We will now look at a few different number systems used by memory athletes. Growing complexity is indicated by the term “Level”. A higher level contains more information within an image and is therefore more efficient for the memorizing task. At the same time the effort grows to learn the system. A 1st-Level system might be learned within five minutes. For a 3rd-Level system you should better anticipate a few weeks. It depends on your purpose which you should use. For studies you might be fine with the smaller systems. If you want to become a memory champion you should go for higher complexity.
This overview is merely an example of the most popular systems. The possibilities are far greater. Every novice is advised to keep in mind that there always might be a better solution for translating numbers into something more memorable.
1st-Level: Number-Shape and Number-Rhyme System
One approach is through the shape of each number. For example: The “two” looks just like a swan. Another way is using rhymes for each number. In this case the “two” could be “shoe”. Except you are dealing with only a few small numbers, don’t bother learning such a simple system. But why is that?
At first, you don’t use the power of clusters. That means, putting several information into one image. To remember a phone number with eight digits, you would need eight images with such a simple system. Although it still helps to remember it, the effort is too big for such a simple task.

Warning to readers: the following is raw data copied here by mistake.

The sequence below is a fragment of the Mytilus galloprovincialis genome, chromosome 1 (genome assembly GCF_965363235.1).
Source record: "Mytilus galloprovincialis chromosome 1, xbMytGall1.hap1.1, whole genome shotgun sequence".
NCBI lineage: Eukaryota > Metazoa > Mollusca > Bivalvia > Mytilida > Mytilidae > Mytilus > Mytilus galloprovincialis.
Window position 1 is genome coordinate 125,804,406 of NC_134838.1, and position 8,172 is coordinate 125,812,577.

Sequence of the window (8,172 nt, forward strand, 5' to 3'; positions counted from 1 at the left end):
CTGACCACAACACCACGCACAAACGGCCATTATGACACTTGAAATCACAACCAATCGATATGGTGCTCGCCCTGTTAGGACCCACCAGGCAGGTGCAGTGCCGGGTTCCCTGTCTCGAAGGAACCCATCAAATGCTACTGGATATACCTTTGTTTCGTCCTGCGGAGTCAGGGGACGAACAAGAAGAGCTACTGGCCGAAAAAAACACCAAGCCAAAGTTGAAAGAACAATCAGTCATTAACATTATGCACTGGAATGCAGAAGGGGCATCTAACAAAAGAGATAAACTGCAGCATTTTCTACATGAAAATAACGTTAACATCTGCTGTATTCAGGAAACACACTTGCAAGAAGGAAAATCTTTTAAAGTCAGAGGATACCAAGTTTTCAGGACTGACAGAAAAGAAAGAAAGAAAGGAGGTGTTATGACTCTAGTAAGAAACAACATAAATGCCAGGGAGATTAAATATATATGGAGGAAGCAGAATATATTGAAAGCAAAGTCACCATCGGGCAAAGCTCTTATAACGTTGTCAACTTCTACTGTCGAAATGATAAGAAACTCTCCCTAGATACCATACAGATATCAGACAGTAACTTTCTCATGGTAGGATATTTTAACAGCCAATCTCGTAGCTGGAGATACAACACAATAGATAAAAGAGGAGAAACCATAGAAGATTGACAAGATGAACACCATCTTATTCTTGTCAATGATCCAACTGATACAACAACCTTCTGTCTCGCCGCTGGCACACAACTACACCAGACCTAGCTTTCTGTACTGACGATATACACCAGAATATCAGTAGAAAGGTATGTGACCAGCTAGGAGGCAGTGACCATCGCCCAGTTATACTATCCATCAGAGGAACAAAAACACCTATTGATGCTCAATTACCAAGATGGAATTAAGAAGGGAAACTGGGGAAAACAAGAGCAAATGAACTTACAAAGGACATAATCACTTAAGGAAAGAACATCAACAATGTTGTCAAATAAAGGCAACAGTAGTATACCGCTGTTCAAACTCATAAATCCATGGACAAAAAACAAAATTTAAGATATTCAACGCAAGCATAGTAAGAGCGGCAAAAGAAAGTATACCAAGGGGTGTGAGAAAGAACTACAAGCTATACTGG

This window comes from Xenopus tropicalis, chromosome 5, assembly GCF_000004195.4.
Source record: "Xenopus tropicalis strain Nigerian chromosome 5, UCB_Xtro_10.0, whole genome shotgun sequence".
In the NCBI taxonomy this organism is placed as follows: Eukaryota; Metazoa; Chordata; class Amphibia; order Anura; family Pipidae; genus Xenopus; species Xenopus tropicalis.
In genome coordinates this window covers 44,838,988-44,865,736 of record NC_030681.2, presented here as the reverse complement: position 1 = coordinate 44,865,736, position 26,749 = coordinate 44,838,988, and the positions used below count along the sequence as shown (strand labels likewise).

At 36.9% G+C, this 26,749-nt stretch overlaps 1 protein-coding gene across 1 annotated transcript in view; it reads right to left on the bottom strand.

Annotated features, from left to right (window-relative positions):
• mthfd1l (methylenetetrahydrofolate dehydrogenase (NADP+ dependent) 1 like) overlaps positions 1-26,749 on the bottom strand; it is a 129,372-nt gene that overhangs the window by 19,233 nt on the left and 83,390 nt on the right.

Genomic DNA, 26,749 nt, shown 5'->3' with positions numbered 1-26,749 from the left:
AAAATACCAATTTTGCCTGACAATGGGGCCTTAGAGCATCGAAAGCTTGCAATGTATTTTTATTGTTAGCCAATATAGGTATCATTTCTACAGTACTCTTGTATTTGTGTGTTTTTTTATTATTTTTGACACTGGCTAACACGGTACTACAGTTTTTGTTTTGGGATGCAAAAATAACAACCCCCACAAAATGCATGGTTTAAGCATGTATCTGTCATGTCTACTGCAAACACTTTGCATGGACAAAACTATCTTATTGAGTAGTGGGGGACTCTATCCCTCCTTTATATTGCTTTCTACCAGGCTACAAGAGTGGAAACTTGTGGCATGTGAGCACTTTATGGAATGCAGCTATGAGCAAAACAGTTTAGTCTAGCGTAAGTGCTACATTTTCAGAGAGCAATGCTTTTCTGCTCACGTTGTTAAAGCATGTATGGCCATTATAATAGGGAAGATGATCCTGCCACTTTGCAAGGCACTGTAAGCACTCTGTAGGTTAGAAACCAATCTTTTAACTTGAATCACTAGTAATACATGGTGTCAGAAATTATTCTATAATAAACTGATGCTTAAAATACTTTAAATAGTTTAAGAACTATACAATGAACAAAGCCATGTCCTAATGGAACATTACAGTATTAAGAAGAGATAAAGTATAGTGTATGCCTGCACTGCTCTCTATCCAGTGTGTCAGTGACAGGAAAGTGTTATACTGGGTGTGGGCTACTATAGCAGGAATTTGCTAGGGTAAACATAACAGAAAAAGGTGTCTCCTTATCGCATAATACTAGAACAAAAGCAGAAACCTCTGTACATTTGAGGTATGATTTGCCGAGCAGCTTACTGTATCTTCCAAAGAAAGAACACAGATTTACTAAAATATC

Second of all, ten images are not enough to have an adequate variety for different stories. Imagine you have to make a story for a number with four “twos”. You would have to put four swans in your mental image.
If you want to memorize digits more effectively, you will need a more evolved system. So let’s skip these and go on to the 2-digit-Systems.
2nd -Level: The Major System
The smallest cluster for decimal digits is two digits together. 10x10 makes 100 images for each combination of two numbers. It might sound much to learn, but the mnemonic basis of these systems help you to do so in a very short time. This guide sets its focus on the Major System, one of many ways to cluster two digits together. In the end it doesn’t matter what kind of system you use if you have the same amount of information stored as images.
The Major System is a phonetic technique to translate numbers into words. It starts with converting digits into consonant sounds. After that you add vowels before, between and after those letters. The phonetic rules are mnemonics and therefore easy to remember. That helps you to reconstruct the images you have in your head, even if you didn’t learn the full set of 100 images yet. After some practice you will have strong associations with each number from 00 to 99. It seems like a big effort to make things easier for your memory. But it isn’t that difficult and in the end you will never have to think about it again. You will just know your images. If you can overcome your doubt of the efficiency of this effort, you are one huge step ahead of everyone who came this far but turned their back on these techniques.